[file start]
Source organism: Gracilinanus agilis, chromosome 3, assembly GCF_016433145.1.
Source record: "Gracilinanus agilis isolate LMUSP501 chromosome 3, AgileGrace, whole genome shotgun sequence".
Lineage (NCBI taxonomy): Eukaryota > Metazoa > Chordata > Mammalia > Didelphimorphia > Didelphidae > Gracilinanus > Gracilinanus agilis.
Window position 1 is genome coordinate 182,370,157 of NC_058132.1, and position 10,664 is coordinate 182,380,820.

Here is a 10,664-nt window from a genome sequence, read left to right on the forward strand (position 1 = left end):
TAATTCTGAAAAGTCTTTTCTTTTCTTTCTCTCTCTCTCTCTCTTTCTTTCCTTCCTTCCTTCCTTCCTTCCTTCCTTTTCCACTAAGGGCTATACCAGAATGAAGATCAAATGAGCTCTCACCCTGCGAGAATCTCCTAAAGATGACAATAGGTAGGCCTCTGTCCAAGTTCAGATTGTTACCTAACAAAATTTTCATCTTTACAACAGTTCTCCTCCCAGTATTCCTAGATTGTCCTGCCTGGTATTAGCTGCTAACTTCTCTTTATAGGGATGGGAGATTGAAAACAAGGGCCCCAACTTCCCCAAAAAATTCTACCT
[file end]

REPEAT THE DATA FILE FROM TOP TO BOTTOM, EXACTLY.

Source organism: Gracilinanus agilis, chromosome 3, assembly GCF_016433145.1.
Source record: "Gracilinanus agilis isolate LMUSP501 chromosome 3, AgileGrace, whole genome shotgun sequence".
Lineage (NCBI taxonomy): Eukaryota > Metazoa > Chordata > Mammalia > Didelphimorphia > Didelphidae > Gracilinanus > Gracilinanus agilis.
Window position 1 is genome coordinate 182,370,157 of NC_058132.1, and position 10,664 is coordinate 182,380,820.

Here is a 10,664-nt window from a genome sequence, read left to right on the forward strand (position 1 = left end):
TAATTCTGAAAAGTCTTTTCTTTTCTTTCTCTCTCTCTCTCTCTTTCTTTCCTTCCTTCCTTCCTTCCTTCCTTCCTTTTCCACTAAGGGCTATACCAGAATGAAGATCAAATGAGCTCTCACCCTGCGAGAATCTCCTAAAGATGACAATAGGTAGGCCTCTGTCCAAGTTCAGATTGTTACCTAACAAAATTTTCATCTTTACAACAGTTCTCCTCCCAGTATTCCTAGATTGTCCTGCCTGGTATTAGCTGCTAACTTCTCTTTATAGGGATGGGAGATTGAAAACAAGGGCCCCAACTTCCCCAAAAAATTCTACCT